A plenitude of poetry.
Given By Wendell Berry Shoemaker Hoard. 152 pages. $22. Directed by Desire: The Collected Poems of June Jordan Foreword by Adrienne Rich Copper Canyon. 649 pages. $40. Jack and Other New Poems By Maxine Kumin Norton. 112 pages. $23.95. The War Works Hard By Dunya Mikhail New Directions. 78 pages. $13.95. You & Yours By Naomi Shihab Nye BOA Editions. 84 pages. $15.50. No Heaven By Alicia Suskin Ostriker Pittsburgh. 136pages. $12.95. My Nature Is Hunger New and Selected Poems: 1989-2004. By Luis J. Rodriguez Curbstone. 149 pages. $14.95.
A plenitude of poetry ushers forth each year, with the slender shoulders of the newcomers jostling against the greats on the bookstore shelves. I took my annual tour of those shelves, and have come away again impressed by the quality and range that contemporary poetry has to offer.
I'm drawn to those poets who engage in some way with politics. And in 2005, a year shadowed by the Iraq War, I turned especially to poets who got out the chalk to sketch it.
The poet Jimmy Santiago Boca once said that no leader should be allowed to invade another country until he could name a poet and a novelist and a singer from that country. This brings me to The War Works Hard, an urgent book by Dunya Mikhail, an Iraqi poet who served as the literary editor of The Baghdad Observer but then fled Saddam Hussein's regime in the late 1990s, eventually settling in the United States.
In her first poem, "Bag of Bones," she slaps her readers awake with her opening lines about a mass graveyard: "What good luck!/She has found his bones."
The title poem continues in this sardonic vein:</p> <pre> How magnificent the war is! How eager and efficient! Early in the morning, it wakes up the sirens and dispatches ambulances
to various places, swings corpses through the air, rolls stretchers to the wounded, summons rain from the eyes of mothers. </pre> <p>Her praise for the diligent war, which "entertains the gods/shooting fireworks and missiles/into the sky" and "paints a smile on the leader's face," ought to enter the anthologies of peace poems.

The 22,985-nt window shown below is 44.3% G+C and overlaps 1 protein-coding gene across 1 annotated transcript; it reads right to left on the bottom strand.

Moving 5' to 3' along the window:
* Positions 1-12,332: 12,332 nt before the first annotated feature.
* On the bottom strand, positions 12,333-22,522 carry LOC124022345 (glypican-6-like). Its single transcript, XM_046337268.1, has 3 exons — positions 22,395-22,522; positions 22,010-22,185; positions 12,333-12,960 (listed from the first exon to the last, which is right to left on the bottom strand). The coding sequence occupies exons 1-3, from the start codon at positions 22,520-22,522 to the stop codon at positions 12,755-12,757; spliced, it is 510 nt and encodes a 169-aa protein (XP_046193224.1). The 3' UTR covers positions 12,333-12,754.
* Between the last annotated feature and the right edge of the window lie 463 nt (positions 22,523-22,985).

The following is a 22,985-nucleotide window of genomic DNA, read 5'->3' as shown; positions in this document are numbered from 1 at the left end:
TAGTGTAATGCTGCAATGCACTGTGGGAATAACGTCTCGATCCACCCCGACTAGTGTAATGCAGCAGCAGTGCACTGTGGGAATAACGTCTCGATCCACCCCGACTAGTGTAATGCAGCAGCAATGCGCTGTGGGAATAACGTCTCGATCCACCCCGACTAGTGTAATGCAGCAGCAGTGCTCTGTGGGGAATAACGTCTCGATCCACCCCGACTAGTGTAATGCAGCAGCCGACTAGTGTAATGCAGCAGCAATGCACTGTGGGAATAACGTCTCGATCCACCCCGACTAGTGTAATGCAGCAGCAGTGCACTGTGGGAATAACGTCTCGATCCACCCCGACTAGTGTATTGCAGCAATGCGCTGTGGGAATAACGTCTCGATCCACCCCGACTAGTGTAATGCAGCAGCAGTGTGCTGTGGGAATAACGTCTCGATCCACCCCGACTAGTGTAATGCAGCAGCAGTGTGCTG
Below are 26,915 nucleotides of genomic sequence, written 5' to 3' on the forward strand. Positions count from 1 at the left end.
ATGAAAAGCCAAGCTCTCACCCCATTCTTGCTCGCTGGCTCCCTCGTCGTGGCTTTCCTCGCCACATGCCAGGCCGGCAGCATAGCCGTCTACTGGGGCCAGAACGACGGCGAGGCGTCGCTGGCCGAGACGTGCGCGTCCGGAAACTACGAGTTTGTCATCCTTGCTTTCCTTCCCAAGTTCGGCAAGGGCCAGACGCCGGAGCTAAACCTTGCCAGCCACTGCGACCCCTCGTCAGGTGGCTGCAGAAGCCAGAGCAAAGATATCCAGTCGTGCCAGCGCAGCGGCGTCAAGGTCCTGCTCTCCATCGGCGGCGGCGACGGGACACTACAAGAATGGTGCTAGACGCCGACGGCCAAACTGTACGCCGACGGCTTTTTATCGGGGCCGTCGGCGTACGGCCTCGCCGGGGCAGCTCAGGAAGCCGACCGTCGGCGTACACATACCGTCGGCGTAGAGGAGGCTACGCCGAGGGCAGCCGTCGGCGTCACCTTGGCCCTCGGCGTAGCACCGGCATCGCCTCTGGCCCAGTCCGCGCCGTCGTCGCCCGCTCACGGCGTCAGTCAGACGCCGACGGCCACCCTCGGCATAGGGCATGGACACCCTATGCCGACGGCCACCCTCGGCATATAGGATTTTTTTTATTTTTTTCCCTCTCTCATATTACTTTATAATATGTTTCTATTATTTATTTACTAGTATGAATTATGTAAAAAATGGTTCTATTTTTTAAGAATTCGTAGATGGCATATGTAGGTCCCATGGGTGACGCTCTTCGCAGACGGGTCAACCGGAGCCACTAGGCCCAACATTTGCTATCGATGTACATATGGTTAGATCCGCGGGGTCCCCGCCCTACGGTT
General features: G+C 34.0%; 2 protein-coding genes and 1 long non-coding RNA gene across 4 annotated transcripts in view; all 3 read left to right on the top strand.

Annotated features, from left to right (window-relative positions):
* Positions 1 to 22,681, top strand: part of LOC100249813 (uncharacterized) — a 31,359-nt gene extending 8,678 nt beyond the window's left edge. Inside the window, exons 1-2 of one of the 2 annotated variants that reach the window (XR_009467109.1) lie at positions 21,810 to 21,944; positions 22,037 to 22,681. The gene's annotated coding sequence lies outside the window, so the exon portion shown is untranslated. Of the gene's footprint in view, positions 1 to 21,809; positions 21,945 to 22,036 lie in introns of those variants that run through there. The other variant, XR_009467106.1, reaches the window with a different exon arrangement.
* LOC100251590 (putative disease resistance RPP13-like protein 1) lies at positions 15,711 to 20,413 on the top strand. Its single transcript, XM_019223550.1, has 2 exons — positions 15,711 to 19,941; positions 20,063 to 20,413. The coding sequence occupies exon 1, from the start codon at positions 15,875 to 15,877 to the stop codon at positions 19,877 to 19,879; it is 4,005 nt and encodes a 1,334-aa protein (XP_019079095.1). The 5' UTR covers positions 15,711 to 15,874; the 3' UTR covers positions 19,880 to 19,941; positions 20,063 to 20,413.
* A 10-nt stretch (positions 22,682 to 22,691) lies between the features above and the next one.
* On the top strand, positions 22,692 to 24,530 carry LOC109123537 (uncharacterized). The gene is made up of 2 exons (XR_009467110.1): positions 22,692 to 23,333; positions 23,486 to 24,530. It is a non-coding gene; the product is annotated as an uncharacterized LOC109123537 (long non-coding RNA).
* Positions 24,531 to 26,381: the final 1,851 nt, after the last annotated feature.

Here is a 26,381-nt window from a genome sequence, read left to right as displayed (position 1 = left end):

Several of Mikhail's most powerful poems relate to her immigrant experience. In "America," the narrator fends off questions from an immigration officer. "Please don't ask me, America/I don't remember," the poem begs. "Stop your questioning, America/and offer your hand."
"I Was in a Hurry" resonates, as well. "Yesterday, I lost a country/I was in a hurry/and didn't notice when it fell from me," Mikhail begins, adding later: "If anyone stumbles across it, return it to me, please." The same could be said of our own country, so carelessly discarded by Bush and by all of us who are letting him get away with it.
I admire the Palestinian American poet Naomi Shihab Nye for her own work, and for her discerning selections for The Texas Observer, which, like The Progressive, devotes a page to poetry every issue.
Nye's latest book, You & Yours, displays her sensibilities to good effect. She opens with an invocation about Paul Robeson, "Cross That Line." When U.S. authorities wouldn't let Robeson travel to Canada, "He sang into Canada./His voice left the USA/when his body was/not allowed to cross/that line." So she asks:</p> <pre> What countries may we sing into? What lines should we all be crossing? What songs travel toward us from far away to deepen our days? </pre> <p>The first half of Nye's book is quieter, more conversational and observational, than the second half, which grapples with weightier political matters. She nods to this in "Fold," where she says: "I am partial to poems about/little ruminations, explosions of minor joy." As she explains further down, "If you send something about a mound of lentils,/I will be intrigued. The general potency and power/of humankind, however, is hard for me to get my mind/around." And so we find a poem about her lover who mowed down her primrose patch by accident, and an ode to airports, and a paean to a Scottish pier, and a narrative about canoeing with alligators. I enjoyed these for their light touch.
But even in this first half, "You," she can't keep the problems of humankind at bay. In one poem, she is "running from the headlines." In another, "Renovation" (where she writes about "the carpenter who looks uncannily like my gynecologist"), her teenage son complains about having to wash dishes in a pan in the yard, so she asks him how he would he like to be in Palestine, where his home could be totally demolished.
In "Our Time," a knockoff of Robert Frost, she writes:</p> <pre>
We grew up proud of our country Forests of wonderful words